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Nov.18.1742
I was forced to make so many journey

to the White Horse, that with
fravelling with a pervent and painters
cost me rear 20.9 could have spent as
much about the Profe, but thought I should
have but little thanks for it; though a

and
believe I could have settted its age
meaning thereby with greater exactress
than I have done. But let others pursue
the enquiry, it is enough for me that I
have shewn the monument.

the book or letter. Be so good as to contrive to inquire.

“ But why does my dear Mr. Warton tell me nothing of himself ? Where hangs the new volume ? ( ) Can I help? Let not the past labour be lost, for want of a little more : but snatch what time you can from the Hall, and the pupils, and the coffee-house, and the parks (?), and complete your design. I am, dear Sir, &c.,

SAM. JOHNSON.”

LETTER 33. TO THE SAME.

(London,] Feb. 13. 1755. “ DEAR SIR,—I had a letter last week from Mr. Wise, but have yet heard nothing from you, nor know in what state my affair stands ; of which I beg you to inform me, if you can, to-morrow, by the return of the post.

" Mr. Wise sends me word, that he has not had the Finnick Lexicon yet, which I sent some time ago; and if he has it not, you must inquire after it. However, do not let your letter stay for that.

“ Your brother, who is a better correspondent than you, and not much better, sends me word, that your pupils keep you in College: but do they keep you from writing too ? Let them, at least give you time to write to, dear Sir, your most affectionate, &c.,

“SAM. JOHNSON."

LETTER 34. TO THE SAME.

[London,] Feb. 1755. “Dear Sir,- Dr. King (3) was with me a few minutes before your letter ; this, however, is the first instance in which your kind intentions to me have ever been frus

(1) On Spenser. - Warron. (2) The walks near Oxford so called. — C. (3) Principal of Saint Mary Hall at Oxford. He brought

trated. (1) I have now the full effect of your care and benevolence; and am far from thinking it a slight honour or a small advantage ; since it will put the enjoyment of your conversation more frequently in the power of, dear Sir, your most obliged and affectionate,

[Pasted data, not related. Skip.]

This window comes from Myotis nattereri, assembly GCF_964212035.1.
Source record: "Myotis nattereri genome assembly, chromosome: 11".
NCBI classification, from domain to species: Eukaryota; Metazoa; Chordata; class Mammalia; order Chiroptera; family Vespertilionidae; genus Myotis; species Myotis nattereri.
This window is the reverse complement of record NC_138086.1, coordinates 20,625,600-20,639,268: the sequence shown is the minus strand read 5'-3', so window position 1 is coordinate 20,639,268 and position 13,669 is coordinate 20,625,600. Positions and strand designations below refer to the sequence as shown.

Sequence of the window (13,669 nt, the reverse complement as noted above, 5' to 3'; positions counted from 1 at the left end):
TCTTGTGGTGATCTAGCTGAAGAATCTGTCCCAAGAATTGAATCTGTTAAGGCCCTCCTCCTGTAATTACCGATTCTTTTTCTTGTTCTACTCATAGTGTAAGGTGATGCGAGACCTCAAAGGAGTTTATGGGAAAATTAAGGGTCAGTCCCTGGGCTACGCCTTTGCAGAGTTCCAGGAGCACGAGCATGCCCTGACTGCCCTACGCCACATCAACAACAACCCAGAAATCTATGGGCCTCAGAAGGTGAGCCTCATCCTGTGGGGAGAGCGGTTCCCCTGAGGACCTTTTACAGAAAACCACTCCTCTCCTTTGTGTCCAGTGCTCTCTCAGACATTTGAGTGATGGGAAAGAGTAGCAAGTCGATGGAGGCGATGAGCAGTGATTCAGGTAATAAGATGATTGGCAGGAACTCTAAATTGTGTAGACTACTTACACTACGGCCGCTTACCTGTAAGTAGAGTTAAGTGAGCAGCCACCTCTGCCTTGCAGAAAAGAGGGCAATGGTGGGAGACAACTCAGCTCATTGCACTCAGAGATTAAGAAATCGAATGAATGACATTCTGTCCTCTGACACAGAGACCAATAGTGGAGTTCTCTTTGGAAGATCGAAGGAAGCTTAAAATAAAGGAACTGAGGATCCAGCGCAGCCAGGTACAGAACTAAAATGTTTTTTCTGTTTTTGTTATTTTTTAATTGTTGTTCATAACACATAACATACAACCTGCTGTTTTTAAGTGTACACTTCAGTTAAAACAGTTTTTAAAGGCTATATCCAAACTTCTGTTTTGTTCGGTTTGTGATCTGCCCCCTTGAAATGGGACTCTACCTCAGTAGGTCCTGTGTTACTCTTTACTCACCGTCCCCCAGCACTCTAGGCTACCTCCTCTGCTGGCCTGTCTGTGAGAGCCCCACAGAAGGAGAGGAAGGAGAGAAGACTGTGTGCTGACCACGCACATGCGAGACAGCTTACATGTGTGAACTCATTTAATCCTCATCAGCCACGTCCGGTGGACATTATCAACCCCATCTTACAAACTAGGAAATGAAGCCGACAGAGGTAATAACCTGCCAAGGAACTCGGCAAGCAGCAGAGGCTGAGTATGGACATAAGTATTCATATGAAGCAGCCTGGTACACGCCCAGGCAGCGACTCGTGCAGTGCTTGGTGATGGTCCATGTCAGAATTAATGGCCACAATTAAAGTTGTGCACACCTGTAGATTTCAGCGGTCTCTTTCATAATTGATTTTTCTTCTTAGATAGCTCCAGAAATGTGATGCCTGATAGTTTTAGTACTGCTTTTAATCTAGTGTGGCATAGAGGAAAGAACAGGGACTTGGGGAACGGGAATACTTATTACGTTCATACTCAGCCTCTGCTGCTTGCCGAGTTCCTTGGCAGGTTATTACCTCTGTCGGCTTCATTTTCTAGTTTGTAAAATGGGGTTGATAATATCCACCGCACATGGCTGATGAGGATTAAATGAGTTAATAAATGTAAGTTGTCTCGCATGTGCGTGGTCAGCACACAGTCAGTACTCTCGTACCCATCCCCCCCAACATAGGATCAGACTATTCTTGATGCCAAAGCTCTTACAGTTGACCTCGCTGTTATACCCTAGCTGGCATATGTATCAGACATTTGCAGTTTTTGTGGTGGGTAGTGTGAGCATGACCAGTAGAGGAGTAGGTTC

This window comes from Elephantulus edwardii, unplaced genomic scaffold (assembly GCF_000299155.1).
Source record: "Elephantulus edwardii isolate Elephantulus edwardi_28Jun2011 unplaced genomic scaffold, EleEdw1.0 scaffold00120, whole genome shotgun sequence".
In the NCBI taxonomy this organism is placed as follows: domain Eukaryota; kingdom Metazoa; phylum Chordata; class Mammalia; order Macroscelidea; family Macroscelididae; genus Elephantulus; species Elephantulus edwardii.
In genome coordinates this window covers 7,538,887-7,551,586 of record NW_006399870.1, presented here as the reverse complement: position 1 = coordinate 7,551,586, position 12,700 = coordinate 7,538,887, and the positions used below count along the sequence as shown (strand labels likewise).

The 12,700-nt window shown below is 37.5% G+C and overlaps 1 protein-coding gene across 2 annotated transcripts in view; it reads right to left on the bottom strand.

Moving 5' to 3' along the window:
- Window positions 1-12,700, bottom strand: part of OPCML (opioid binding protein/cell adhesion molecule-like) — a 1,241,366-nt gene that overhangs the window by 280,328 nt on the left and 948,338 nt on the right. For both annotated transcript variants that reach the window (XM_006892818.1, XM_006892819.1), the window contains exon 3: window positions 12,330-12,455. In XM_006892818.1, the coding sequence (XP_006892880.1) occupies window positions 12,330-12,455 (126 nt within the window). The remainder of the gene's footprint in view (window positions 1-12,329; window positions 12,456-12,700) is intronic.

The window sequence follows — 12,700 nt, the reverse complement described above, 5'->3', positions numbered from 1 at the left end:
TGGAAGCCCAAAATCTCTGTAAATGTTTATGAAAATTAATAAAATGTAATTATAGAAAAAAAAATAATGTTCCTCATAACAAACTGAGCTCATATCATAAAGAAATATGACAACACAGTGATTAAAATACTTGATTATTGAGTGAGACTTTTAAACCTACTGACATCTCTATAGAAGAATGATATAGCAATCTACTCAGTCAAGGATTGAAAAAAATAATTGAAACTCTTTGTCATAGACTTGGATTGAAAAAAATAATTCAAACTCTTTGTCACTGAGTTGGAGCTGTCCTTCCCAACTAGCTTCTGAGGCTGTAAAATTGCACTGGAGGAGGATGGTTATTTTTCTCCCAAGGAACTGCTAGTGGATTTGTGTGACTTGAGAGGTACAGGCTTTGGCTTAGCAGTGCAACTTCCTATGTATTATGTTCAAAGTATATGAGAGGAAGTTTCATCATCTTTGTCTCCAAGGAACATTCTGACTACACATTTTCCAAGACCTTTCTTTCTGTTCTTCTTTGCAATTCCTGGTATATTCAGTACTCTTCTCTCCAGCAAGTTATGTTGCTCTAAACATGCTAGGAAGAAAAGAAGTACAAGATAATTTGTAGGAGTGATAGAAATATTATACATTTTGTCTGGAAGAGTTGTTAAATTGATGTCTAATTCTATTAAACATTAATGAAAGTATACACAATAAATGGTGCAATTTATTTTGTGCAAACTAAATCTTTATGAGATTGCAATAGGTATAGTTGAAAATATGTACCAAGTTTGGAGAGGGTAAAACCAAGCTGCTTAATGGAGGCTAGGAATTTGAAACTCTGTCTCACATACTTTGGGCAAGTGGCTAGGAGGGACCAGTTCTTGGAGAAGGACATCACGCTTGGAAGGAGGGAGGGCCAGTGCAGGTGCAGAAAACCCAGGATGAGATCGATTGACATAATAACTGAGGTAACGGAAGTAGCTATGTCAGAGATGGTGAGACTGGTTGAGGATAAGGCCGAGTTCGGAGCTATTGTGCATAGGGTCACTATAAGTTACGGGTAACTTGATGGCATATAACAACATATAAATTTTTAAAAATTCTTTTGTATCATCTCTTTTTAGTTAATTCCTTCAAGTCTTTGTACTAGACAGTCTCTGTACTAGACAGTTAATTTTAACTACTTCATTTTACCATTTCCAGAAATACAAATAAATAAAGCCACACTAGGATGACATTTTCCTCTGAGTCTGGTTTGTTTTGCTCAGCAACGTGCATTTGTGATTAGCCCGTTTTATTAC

SAM. JOHNSON. “ P.S. I have enclosed a letter to the Vice-Chancellor, which you will read ; and, if you like it, seal and give him.”

As the public will doubtless be pleased to see the whole progress of this well-earned academical honour, I shall insert the Chancellor of Oxford's letter to the University, the diploma, and Johnson's letter of thanks to the Vice-Chancellor.

LETTER 35. TO THE REV. DR. HUDDESFORD,

[President of Trinity College,] Vice-Chancellor of the University of Oxford; to be communicated to the Heads of Houses, and proposed in Convocation.

“ Grosvenor Street, Feb. 4. 1755. “ MR. VICE-CHANCELLOR, AND GENTLEMEN ;

“ Mr. Samuel Johnson, who was formerly of Pembroke College, having very eminently distinguished

with him the diploma from Oxford. - WARTON. Dr. William King was born in 1685. In 1722, he was a candidate for the representation of the university in parliament, on the Tory interest; but was defeated. He was a wit and a scholar, and, in particular, celebrated for his latinity; highly obnoxious to the Hanoverian party, and the idol of the Jacobites. It appears from his Anecdotes of his Own Times, published in 1819,

that he was one of those intrusted with the knowledge of the Pretender's being in London in the latter end of the reign of George the Second, where Dr. King was introduced to him. He died in 1763. — C.

(1) I suppose Johnson means, that my kind intention of being the first to give him the good news of the degree being granted was frustrated, because Dr. King brought it before my intelligence arrived.— WARTON. - [Dr. King was secretary to Lord Arran, as Chancellor of Oxford.7

himself by the publication of a series of essays, excel. lently calculated to form the manners of the people, and in which the cause of religion and morality is every where maintained by the strongest powers of argument and language ; and who shortly intends to publish a Dictionary of the English tongue, formed on a new plan, and executed with the greatest labour and judgment; I persuade myself that I shall act agreeable to the senti. ments of the whole university, in desiring that it may be proposed in convocation to confer on him the degree of Master of Arts by diploma, to which I readily give my consent; and am, Mr. Vice-Chancellor, and Gentle. men, your affectionate friend and servant, ARRAN.

Term. Scti.
Hilarii. “ DIPLOMA MAGISTRI JOHNSON.
1755.

CANCELLARIUS, Magistri, et Scholares Universitatis Oxoniensis omnibus ad quos hoc presens scriptum pervenerit, salutem in Domino sempiternam.

Cùm eum in finem gradus academici à majoribus nostris instituti fuerint, ut viri ingenio et doctrinâ præstantes titulis quoque præter cæteros insignirentur; cùmque vir doctissimus Samuel Johnson è Collegio Pembrochiensi, scriptis suis popularium mores informantibus dudum literato orbi innotuerit ; quin et lingua patriæ tum ornandæ tum stabilienda (Lexicon scilicet Anglica

summo studio, summo à se judicio congestum propediem editurus) etiam nunc utilissimam impendat operam; Nos igitur Cancellarius, Magistri, et Scholares antedicti, virum de literis humanioribus optimè meritum diutius inhonoratum prætereamus, in solenni Convocatione Doctorum, Magistrorum, Regentium, et non Regentium, decimo die Mensis Februarii Anno Domini Millesimo Septingentisimo Quinquagesimo quinto habitâ, præfatum virum Samuelem Johnson (conspirantibus omnium suffragiis) Magistrum in Artibus renunciavimus et constituimus ; eumque, virtute præsentis diplomatis, singulis juribus, privilegiis, et honoribus ad istum gradum quàquà pertinentibus frui et gaudere jussimus.

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